20 May 2014
In the early hours of this morning, the Thai military declared martial law throughout the country. The chief of Thailand’s army, General Prayuth Chan-Ocha, said the move was ‘not a coup’ and the aim was ‘to preserve law and order’. Although the army say this is not a coup, the military have historically been the ultimate power-brokers in Thailand.
What does this mean for tourists?
There was an increased army presence in parts of Bangkok this morning, but that decreased as the day went on. As dramatic as today’s news is by normal international standards, there has been little impact so far on Thai residents, expats or tourists. People have been to work today and life continues as normal for the vast majority of people in Thailand. Airports, public transport, shopping malls, tourist attractions and entertainment venues remain open as usual. Away from certain areas of Bangkok, there are no signs that the country is under martial law and there is no reason at this stage to panic or cancel trips to Thailand. Obviously, the situation remains fluid and things could change quickly, but at the moment it’s a case of carry on as you were.
What does martial law mean?
The army have said they don’t intend to use every aspect of martial law, but it does mean the military can replace the police when it comes to overseeing demonstrations and street protests. Restrictions can also be placed on the media and curfews can be imposed. There are currently no curfews in place and life in Bangkok and other areas of Thailand continues as normal. There was a visible army presence in specific areas of Bangkok this morning, but by the end of the day that presence had noticeably decreased or been removed completely. Businesses, shopping malls, schools and entertainment venues all remain open as usual.
Why have the Thai army declared martial law?
The reasons behind the decision are open to debate. Tensions were raised recently following the removal from office of PM Yingluck. Given the current political impasse between pro- and anti-government groups this could be a move that forces both sides to finally try and reach a compromise. That’s certainly the line that the army have been pushing today as they issued assurances that they are politically neutral and are acting to prevent further bloodshed. During the various rallies and street protests in Thailand in recent years, it is clear that both pro- and anti-government sides have armed factions. In the most recent incident last week, two people were killed and twenty-two injured as the anti-government PDRC protest camp at Democracy Monument came under fire from grenades and rifles.
If the army are genuinely trying to ease tensions and pave the way for talks between the opposing factions, their involvement could be viewed as a positive step forward. However, history has also shown that when the Thai army gets involved in politics, things can turn ugly very quickly. If the military action results in an attempt by the Thai Senate or judiciary to remove the current government, the pro-government red shirts will not take it lying down and it could provoke a violent response. The Thai military knows this and it makes their timing today even more intriguing.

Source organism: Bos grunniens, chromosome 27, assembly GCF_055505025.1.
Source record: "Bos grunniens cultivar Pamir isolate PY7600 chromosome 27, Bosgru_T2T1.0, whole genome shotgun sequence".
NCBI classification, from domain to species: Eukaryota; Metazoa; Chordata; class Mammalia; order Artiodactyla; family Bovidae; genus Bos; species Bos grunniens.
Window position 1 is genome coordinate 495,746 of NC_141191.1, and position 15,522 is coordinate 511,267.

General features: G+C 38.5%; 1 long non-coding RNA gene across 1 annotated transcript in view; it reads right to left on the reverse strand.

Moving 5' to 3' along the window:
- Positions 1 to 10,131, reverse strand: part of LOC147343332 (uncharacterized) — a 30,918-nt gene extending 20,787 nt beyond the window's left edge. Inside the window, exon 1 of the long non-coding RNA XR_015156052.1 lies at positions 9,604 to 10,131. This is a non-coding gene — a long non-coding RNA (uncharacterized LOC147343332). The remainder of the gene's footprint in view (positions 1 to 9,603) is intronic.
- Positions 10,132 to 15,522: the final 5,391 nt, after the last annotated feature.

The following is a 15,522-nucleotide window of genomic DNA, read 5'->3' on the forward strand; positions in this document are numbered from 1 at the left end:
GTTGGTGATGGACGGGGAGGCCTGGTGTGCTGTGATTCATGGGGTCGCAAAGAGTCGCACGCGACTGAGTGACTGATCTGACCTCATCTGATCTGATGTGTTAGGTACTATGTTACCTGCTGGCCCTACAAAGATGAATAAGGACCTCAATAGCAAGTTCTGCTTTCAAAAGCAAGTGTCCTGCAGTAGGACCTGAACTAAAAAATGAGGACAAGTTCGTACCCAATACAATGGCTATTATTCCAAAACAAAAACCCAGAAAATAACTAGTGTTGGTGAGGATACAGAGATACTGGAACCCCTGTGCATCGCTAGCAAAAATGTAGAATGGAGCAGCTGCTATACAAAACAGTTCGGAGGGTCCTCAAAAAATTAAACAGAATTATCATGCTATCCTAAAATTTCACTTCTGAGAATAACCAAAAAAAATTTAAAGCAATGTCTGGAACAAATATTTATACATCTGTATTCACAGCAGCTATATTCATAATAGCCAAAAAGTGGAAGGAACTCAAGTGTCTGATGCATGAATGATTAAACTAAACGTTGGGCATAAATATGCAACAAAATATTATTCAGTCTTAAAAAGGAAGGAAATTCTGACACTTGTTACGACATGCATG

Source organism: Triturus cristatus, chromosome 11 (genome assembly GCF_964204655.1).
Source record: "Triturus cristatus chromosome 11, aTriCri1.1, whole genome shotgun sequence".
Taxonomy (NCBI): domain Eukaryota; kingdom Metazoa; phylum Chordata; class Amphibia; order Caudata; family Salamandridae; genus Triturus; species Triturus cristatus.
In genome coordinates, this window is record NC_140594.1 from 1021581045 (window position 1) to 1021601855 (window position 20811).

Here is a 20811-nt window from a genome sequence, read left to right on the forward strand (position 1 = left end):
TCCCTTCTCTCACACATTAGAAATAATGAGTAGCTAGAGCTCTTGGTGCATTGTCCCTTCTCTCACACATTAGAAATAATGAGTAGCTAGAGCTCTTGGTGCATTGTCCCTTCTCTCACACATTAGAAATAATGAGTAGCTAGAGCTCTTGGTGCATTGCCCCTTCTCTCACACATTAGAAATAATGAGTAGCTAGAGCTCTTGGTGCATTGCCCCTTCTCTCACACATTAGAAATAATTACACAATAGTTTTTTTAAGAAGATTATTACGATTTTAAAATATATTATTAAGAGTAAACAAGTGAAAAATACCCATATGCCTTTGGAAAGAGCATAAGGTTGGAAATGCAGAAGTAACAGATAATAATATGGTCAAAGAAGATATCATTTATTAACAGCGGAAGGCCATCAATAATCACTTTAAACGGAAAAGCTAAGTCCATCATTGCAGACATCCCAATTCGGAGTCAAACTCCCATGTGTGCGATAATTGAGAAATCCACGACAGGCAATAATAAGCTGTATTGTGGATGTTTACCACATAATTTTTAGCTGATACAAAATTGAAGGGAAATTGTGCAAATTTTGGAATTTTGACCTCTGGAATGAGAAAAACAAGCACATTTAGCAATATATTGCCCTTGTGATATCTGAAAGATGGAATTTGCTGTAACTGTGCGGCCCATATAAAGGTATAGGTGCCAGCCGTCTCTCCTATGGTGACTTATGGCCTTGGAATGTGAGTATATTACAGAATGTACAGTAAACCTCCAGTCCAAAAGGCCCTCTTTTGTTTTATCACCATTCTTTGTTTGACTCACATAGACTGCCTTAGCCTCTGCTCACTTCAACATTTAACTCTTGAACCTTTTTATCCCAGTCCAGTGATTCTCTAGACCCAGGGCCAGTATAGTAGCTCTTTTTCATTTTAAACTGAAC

Even without martial law, Thai legal restrictions make it impossible to openly discuss all of the issues involved behind the current power struggle and the role of the Thai military in that struggle. As Thailand approaches the end of an era, what happens next remains uncertain.
Does this mean an end to street protests in Bangkok?
It’s possible that the Thai army are taking pre-emptive measures ahead of planned action by pro- and anti-government groups in Bangkok over the next week. There were fears that these opposing protests could result in violence. The army has called on all protesters to go home and although the military have not yet made any attempt to disperse groups of protesters by force, it remains an option. The army may also choose to allow the rallies to continue, but only in designated areas.
The anti-government People’s Democratic Reform Committee (PDRC) recently left their base at Lumpini Park in Bangkok and re-established protest camps at Government House, Democracy Monument and along Ratchadamnoen Road. In the wake of today’s news, the army ‘reclaimed’ Government House but protesters have not yet vacated all of the camps they’ve set up. This evening the PDRC leader, Suthep Thaugsuban, sounded defiant and insisted he would lead a mass march in the coming days to bring down the caretaker government. It could be argued that Suthep’s intention all along was to force a military coup. Whether he actually gets what he wants remains to be seen. Suthep has made plenty of outlandish statements and claims of ‘final victory’ marches over the past months, but the fact that he remains at liberty says much about the power play going on behind the scenes and the backing from higher up that he has been able to rely on up to this point. What does or doesn’t happen to Suthep may ultimately reveal who has the upper hand in the power struggle playing out behind the scenes.
Meanwhile, on the western outskirts of Bangkok the pro-government red shirts have yet to disperse their rally. At the moment, their leaders appear to be taking a measured view. The red shirts seem to be adopting a wait and see policy although they have issued statements today reiterating that they will not tolerate a coup by the military or judiciary. Elections were scheduled for July and the caretaker government and the red shirts insist elections must still take place at some stage, although they acknowledge the polls may now have to wait until August. The caretaker government led by acting PM Niwatthamrong said the government ‘hopes that the martial law is imposed by way of peaceful means and equality with no violence.’